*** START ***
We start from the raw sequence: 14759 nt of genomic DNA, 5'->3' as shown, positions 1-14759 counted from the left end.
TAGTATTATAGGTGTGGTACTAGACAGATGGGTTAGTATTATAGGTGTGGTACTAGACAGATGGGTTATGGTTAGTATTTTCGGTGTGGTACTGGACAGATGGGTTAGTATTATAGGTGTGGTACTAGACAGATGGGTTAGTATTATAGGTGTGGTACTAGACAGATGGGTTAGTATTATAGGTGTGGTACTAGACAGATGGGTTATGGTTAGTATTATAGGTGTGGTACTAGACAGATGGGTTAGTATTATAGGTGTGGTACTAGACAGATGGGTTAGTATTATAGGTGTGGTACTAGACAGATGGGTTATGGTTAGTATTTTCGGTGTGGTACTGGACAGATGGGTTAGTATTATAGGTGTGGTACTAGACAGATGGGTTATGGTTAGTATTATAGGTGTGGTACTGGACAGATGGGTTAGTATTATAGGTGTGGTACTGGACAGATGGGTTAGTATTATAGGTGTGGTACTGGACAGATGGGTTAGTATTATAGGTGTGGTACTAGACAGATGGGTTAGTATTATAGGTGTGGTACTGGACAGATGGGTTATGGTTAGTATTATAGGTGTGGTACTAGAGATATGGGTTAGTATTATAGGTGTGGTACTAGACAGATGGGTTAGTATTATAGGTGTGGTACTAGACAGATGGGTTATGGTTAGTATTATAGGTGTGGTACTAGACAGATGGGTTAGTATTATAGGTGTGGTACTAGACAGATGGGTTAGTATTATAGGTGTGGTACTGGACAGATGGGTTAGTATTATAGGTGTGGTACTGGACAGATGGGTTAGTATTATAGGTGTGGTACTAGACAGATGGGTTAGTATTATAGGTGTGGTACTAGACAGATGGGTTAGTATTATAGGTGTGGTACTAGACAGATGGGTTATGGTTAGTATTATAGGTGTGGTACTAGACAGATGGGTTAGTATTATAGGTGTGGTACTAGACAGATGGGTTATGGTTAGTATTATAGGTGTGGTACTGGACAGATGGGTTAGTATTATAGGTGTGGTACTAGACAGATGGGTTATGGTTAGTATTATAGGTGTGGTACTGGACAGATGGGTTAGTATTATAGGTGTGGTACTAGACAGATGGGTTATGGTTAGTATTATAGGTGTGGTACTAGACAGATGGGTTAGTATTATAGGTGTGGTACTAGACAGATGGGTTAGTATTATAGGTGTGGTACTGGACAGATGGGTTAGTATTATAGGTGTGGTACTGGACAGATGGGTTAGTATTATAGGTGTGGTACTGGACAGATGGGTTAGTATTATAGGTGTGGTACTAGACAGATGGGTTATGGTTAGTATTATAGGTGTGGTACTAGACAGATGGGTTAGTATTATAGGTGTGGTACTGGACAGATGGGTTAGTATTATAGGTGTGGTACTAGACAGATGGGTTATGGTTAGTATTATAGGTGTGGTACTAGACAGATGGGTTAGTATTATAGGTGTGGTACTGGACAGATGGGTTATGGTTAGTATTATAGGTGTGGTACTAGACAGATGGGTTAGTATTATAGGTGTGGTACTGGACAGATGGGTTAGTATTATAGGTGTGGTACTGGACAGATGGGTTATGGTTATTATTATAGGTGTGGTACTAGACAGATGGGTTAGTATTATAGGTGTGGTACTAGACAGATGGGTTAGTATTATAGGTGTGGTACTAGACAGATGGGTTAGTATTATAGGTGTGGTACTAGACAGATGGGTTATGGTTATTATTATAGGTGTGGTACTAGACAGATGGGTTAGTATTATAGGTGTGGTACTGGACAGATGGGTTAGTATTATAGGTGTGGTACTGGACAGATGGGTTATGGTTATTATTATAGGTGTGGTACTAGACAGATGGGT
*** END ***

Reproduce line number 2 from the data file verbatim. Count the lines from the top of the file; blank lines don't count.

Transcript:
TAGTATTATAGGTGTGGTACTAGACAGATGGGTTAGTATTATAGGTGTGGTACTAGACAGATGGGTTATGGTTAGTATTTTCGGTGTGGTACTGGACAGATGGGTTAGTATTATAGGTGTGGTACTAGACAGATGGGTTAGTATTATAGGTGTGGTACTAGACAGATGGGTTAGTATTATAGGTGTGGTACTAGACAGATGGGTTATGGTTAGTATTATAGGTGTGGTACTAGACAGATGGGTTAGTATTATAGGTGTGGTACTAGACAGATGGGTTAGTATTATAGGTGTGGTACTAGACAGATGGGTTATGGTTAGTATTTTCGGTGTGGTACTGGACAGATGGGTTAGTATTATAGGTGTGGTACTAGACAGATGGGTTATGGTTAGTATTATAGGTGTGGTACTGGACAGATGGGTTAGTATTATAGGTGTGGTACTGGACAGATGGGTTAGTATTATAGGTGTGGTACTGGACAGATGGGTTAGTATTATAGGTGTGGTACTAGACAGATGGGTTAGTATTATAGGTGTGGTACTGGACAGATGGGTTATGGTTAGTATTATAGGTGTGGTACTAGAGATATGGGTTAGTATTATAGGTGTGGTACTAGACAGATGGGTTAGTATTATAGGTGTGGTACTAGACAGATGGGTTATGGTTAGTATTATAGGTGTGGTACTAGACAGATGGGTTAGTATTATAGGTGTGGTACTAGACAGATGGGTTAGTATTATAGGTGTGGTACTGGACAGATGGGTTAGTATTATAGGTGTGGTACTGGACAGATGGGTTAGTATTATAGGTGTGGTACTAGACAGATGGGTTAGTATTATAGGTGTGGTACTAGACAGATGGGTTAGTATTATAGGTGTGGTACTAGACAGATGGGTTATGGTTAGTATTATAGGTGTGGTACTAGACAGATGGGTTAGTATTATAGGTGTGGTACTAGACAGATGGGTTATGGTTAGTATTATAGGTGTGGTACTGGACAGATGGGTTAGTATTATAGGTGTGGTACTAGACAGATGGGTTATGGTTAGTATTATAGGTGTGGTACTGGACAGATGGGTTAGTATTATAGGTGTGGTACTAGACAGATGGGTTATGGTTAGTATTATAGGTGTGGTACTAGACAGATGGGTTAGTATTATAGGTGTGGTACTAGACAGATGGGTTAGTATTATAGGTGTGGTACTGGACAGATGGGTTAGTATTATAGGTGTGGTACTGGACAGATGGGTTAGTATTATAGGTGTGGTACTGGACAGATGGGTTAGTATTATAGGTGTGGTACTAGACAGATGGGTTATGGTTAGTATTATAGGTGTGGTACTAGACAGATGGGTTAGTATTATAGGTGTGGTACTGGACAGATGGGTTAGTATTATAGGTGTGGTACTAGACAGATGGGTTATGGTTAGTATTATAGGTGTGGTACTAGACAGATGGGTTAGTATTATAGGTGTGGTACTGGACAGATGGGTTATGGTTAGTATTATAGGTGTGGTACTAGACAGATGGGTTAGTATTATAGGTGTGGTACTGGACAGATGGGTTAGTATTATAGGTGTGGTACTGGACAGATGGGTTATGGTTATTATTATAGGTGTGGTACTAGACAGATGGGTTAGTATTATAGGTGTGGTACTAGACAGATGGGTTAGTATTATAGGTGTGGTACTAGACAGATGGGTTAGTATTATAGGTGTGGTACTAGACAGATGGGTTATGGTTATTATTATAGGTGTGGTACTAGACAGATGGGTTAGTATTATAGGTGTGGTACTGGACAGATGGGTTAGTATTATAGGTGTGGTACTGGACAGATGGGTTATGGTTATTATTATAGGTGTGGTACTAGACAGATGGGT